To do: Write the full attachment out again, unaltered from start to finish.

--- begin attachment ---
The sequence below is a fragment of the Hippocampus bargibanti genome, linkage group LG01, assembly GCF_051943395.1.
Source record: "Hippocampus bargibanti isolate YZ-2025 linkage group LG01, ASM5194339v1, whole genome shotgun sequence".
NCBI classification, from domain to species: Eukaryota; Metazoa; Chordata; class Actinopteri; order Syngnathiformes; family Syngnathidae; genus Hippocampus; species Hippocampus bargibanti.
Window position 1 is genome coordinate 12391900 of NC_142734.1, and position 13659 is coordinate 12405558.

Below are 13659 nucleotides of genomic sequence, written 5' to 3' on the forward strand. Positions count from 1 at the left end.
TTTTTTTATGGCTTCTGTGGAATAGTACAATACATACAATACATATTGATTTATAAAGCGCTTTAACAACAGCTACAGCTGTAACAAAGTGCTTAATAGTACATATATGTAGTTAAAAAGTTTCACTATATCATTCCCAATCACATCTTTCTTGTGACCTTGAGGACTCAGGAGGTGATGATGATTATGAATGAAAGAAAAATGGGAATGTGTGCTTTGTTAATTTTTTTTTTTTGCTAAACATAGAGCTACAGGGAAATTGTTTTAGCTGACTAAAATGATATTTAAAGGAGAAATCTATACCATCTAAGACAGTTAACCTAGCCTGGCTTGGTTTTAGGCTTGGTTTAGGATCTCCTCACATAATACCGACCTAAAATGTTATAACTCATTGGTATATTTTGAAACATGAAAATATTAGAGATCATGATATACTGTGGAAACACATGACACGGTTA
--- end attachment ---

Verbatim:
The sequence below is a fragment of the Hippocampus bargibanti genome, linkage group LG01, assembly GCF_051943395.1.
Source record: "Hippocampus bargibanti isolate YZ-2025 linkage group LG01, ASM5194339v1, whole genome shotgun sequence".
NCBI classification, from domain to species: Eukaryota; Metazoa; Chordata; class Actinopteri; order Syngnathiformes; family Syngnathidae; genus Hippocampus; species Hippocampus bargibanti.
Window position 1 is genome coordinate 12391900 of NC_142734.1, and position 13659 is coordinate 12405558.

Below are 13659 nucleotides of genomic sequence, written 5' to 3' on the forward strand. Positions count from 1 at the left end.
TTTTTTTATGGCTTCTGTGGAATAGTACAATACATACAATACATATTGATTTATAAAGCGCTTTAACAACAGCTACAGCTGTAACAAAGTGCTTAATAGTACATATATGTAGTTAAAAAGTTTCACTATATCATTCCCAATCACATCTTTCTTGTGACCTTGAGGACTCAGGAGGTGATGATGATTATGAATGAAAGAAAAATGGGAATGTGTGCTTTGTTAATTTTTTTTTTTTGCTAAACATAGAGCTACAGGGAAATTGTTTTAGCTGACTAAAATGATATTTAAAGGAGAAATCTATACCATCTAAGACAGTTAACCTAGCCTGGCTTGGTTTTAGGCTTGGTTTAGGATCTCCTCACATAATACCGACCTAAAATGTTATAACTCATTGGTATATTTTGAAACATGAAAATATTAGAGATCATGATATACTGTGGAAACACATGACACGGTTA